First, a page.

Some questions to ask:
What is the expected uptime, and how does downtime affect your business? What sort of service level agreement can you get, what are the penalties for missing it, and how confident are you that the SLA uptime goals will be met? (They may be better or worse at keeping the systems up than you are.)
How sensitive is the data you're proposing to put into the cloud? Again, we get into the questions of how secure the provider promises to be, what the contractual penalties and indemnities are, and how confident you are that the provider will live up to the agreement. Further, there may be external requirements. If you deal with health-related data in the US, you are subject to very strict requirements. If you deal with credit card data, you also have responsibilities (contractual, not legal).
How easy will it be to back out of the arrangement, should service not be what was expected, or if you find a better deal elsewhere? This includes not only getting your data back, but also some version of the applications you've been using. Consider the possibilities of your provider going bankrupt (Amazon isn't going to go bankrupt any time soon, but they could split off a cloud provider which could then go bankrupt), or having an internal reorganization. Bear in mind that a company in serious trouble may not be able to live up to your expectations of service.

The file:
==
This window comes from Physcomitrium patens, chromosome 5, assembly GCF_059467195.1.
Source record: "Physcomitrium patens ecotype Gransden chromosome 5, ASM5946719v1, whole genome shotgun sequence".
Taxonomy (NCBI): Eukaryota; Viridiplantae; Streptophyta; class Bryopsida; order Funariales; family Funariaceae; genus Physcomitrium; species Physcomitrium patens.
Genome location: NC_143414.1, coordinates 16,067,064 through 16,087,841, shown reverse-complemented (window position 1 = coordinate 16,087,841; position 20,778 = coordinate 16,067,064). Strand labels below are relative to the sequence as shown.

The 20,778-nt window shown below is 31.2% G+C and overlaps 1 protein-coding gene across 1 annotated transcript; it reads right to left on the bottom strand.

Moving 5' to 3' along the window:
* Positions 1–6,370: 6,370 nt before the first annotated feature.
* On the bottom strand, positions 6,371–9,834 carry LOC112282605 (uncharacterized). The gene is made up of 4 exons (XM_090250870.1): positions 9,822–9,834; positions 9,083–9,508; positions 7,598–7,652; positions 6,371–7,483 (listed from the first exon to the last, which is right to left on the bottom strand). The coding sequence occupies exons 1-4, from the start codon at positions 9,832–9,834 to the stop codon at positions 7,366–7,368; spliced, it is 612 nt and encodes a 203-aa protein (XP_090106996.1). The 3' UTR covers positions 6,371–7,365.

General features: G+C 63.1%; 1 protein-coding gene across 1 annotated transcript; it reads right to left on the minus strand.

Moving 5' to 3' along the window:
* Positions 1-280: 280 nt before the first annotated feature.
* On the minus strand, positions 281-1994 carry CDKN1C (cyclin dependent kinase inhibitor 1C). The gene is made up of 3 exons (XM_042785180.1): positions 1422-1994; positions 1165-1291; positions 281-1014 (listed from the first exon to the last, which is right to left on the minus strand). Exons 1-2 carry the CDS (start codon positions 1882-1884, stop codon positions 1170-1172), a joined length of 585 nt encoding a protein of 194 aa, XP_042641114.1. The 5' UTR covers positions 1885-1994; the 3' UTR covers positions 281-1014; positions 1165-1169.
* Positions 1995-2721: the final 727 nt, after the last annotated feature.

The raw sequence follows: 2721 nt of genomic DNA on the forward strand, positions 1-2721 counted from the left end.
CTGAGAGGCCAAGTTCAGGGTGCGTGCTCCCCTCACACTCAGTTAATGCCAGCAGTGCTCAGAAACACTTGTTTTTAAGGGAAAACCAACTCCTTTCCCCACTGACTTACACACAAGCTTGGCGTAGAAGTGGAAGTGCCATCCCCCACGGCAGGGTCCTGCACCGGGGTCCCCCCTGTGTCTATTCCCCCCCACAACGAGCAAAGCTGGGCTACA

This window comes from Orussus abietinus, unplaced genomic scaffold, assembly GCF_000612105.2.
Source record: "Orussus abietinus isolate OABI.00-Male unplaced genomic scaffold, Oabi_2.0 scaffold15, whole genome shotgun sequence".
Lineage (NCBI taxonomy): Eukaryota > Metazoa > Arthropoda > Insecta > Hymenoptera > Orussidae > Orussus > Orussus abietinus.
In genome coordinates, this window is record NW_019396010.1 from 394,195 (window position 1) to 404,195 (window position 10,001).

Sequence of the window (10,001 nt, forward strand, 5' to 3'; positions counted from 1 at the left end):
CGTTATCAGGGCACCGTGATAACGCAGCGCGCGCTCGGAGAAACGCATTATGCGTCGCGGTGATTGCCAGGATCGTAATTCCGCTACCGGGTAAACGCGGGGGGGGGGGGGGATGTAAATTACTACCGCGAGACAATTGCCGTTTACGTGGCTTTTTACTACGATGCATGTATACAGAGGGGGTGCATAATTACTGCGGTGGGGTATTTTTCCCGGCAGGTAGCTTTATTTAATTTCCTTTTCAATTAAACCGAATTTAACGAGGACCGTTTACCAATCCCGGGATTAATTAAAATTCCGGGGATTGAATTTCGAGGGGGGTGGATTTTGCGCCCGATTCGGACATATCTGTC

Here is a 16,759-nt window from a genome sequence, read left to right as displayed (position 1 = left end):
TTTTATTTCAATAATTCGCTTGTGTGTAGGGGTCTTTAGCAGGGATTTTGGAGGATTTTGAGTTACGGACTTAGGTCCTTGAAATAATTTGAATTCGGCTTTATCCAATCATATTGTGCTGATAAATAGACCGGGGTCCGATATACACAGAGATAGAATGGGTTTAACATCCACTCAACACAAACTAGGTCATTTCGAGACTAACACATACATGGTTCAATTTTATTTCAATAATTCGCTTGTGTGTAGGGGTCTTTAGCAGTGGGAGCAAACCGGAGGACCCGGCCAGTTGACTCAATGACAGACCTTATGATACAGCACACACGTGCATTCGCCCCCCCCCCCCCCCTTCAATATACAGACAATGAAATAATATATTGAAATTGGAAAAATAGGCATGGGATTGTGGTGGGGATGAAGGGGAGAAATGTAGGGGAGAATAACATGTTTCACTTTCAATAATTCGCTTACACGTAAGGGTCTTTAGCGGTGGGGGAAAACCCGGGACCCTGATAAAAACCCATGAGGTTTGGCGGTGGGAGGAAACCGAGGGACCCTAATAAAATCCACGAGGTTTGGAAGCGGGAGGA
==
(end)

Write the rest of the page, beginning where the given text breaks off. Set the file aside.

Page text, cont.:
How much independence are you going to have? Are you going to be running their software or software you pick? How easy will it be to reconfigure?
What is the pricing scheme? Is it possible for the bills to hit unacceptable levels without adequate warning?
What is the disaster plan? Ideally, it's running your software on servers in a different location from where the disaster hit.
What does your legal department (or retained corporate attorney) think of the contract? Is there a dispute resolution mechanism, and, if so, is it fair to you?
Finally, what do you expect to get out of moving to the cloud? What are you willing to pay? What can you compromise on, and what do you need?